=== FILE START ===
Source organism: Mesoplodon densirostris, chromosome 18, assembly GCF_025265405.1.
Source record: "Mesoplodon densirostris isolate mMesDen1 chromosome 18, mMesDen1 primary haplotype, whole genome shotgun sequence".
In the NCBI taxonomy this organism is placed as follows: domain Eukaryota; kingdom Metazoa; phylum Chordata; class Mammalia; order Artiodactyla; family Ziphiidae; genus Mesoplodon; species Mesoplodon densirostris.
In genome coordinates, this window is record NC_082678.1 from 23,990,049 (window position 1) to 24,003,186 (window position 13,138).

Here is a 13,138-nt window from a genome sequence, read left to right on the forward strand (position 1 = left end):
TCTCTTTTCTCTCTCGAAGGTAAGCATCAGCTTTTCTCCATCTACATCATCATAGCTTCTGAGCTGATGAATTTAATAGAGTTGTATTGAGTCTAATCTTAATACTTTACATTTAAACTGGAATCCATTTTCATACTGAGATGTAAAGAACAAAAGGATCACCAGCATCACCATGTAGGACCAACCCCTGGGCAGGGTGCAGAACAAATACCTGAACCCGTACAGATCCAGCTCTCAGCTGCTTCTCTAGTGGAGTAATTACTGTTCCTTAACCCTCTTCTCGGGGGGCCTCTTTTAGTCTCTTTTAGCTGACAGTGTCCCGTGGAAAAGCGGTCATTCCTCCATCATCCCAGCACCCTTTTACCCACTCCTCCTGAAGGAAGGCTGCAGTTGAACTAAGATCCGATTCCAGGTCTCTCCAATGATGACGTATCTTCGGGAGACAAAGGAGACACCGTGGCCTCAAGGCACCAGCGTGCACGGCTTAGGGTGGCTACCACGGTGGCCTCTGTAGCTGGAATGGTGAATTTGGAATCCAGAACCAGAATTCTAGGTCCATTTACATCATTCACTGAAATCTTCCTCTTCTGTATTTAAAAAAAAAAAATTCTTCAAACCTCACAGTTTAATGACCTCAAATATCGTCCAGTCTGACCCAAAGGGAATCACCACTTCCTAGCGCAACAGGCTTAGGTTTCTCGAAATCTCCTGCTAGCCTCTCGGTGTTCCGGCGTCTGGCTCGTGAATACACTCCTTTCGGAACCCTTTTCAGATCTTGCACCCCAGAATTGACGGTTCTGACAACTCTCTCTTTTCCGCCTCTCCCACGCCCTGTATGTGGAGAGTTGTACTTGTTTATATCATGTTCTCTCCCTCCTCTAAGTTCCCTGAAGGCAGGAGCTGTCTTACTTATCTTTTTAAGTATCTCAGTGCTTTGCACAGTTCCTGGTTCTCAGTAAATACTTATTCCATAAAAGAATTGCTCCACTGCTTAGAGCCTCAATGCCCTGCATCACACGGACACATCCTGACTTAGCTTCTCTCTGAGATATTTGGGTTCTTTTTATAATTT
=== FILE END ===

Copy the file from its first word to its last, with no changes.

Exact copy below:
Source organism: Mesoplodon densirostris, chromosome 18, assembly GCF_025265405.1.
Source record: "Mesoplodon densirostris isolate mMesDen1 chromosome 18, mMesDen1 primary haplotype, whole genome shotgun sequence".
In the NCBI taxonomy this organism is placed as follows: domain Eukaryota; kingdom Metazoa; phylum Chordata; class Mammalia; order Artiodactyla; family Ziphiidae; genus Mesoplodon; species Mesoplodon densirostris.
In genome coordinates, this window is record NC_082678.1 from 23,990,049 (window position 1) to 24,003,186 (window position 13,138).

Here is a 13,138-nt window from a genome sequence, read left to right on the forward strand (position 1 = left end):
TCTCTTTTCTCTCTCGAAGGTAAGCATCAGCTTTTCTCCATCTACATCATCATAGCTTCTGAGCTGATGAATTTAATAGAGTTGTATTGAGTCTAATCTTAATACTTTACATTTAAACTGGAATCCATTTTCATACTGAGATGTAAAGAACAAAAGGATCACCAGCATCACCATGTAGGACCAACCCCTGGGCAGGGTGCAGAACAAATACCTGAACCCGTACAGATCCAGCTCTCAGCTGCTTCTCTAGTGGAGTAATTACTGTTCCTTAACCCTCTTCTCGGGGGGCCTCTTTTAGTCTCTTTTAGCTGACAGTGTCCCGTGGAAAAGCGGTCATTCCTCCATCATCCCAGCACCCTTTTACCCACTCCTCCTGAAGGAAGGCTGCAGTTGAACTAAGATCCGATTCCAGGTCTCTCCAATGATGACGTATCTTCGGGAGACAAAGGAGACACCGTGGCCTCAAGGCACCAGCGTGCACGGCTTAGGGTGGCTACCACGGTGGCCTCTGTAGCTGGAATGGTGAATTTGGAATCCAGAACCAGAATTCTAGGTCCATTTACATCATTCACTGAAATCTTCCTCTTCTGTATTTAAAAAAAAAAAATTCTTCAAACCTCACAGTTTAATGACCTCAAATATCGTCCAGTCTGACCCAAAGGGAATCACCACTTCCTAGCGCAACAGGCTTAGGTTTCTCGAAATCTCCTGCTAGCCTCTCGGTGTTCCGGCGTCTGGCTCGTGAATACACTCCTTTCGGAACCCTTTTCAGATCTTGCACCCCAGAATTGACGGTTCTGACAACTCTCTCTTTTCCGCCTCTCCCACGCCCTGTATGTGGAGAGTTGTACTTGTTTATATCATGTTCTCTCCCTCCTCTAAGTTCCCTGAAGGCAGGAGCTGTCTTACTTATCTTTTTAAGTATCTCAGTGCTTTGCACAGTTCCTGGTTCTCAGTAAATACTTATTCCATAAAAGAATTGCTCCACTGCTTAGAGCCTCAATGCCCTGCATCACACGGACACATCCTGACTTAGCTTCTCTCTGAGATATTTGGGTTCTTTTTATAATTT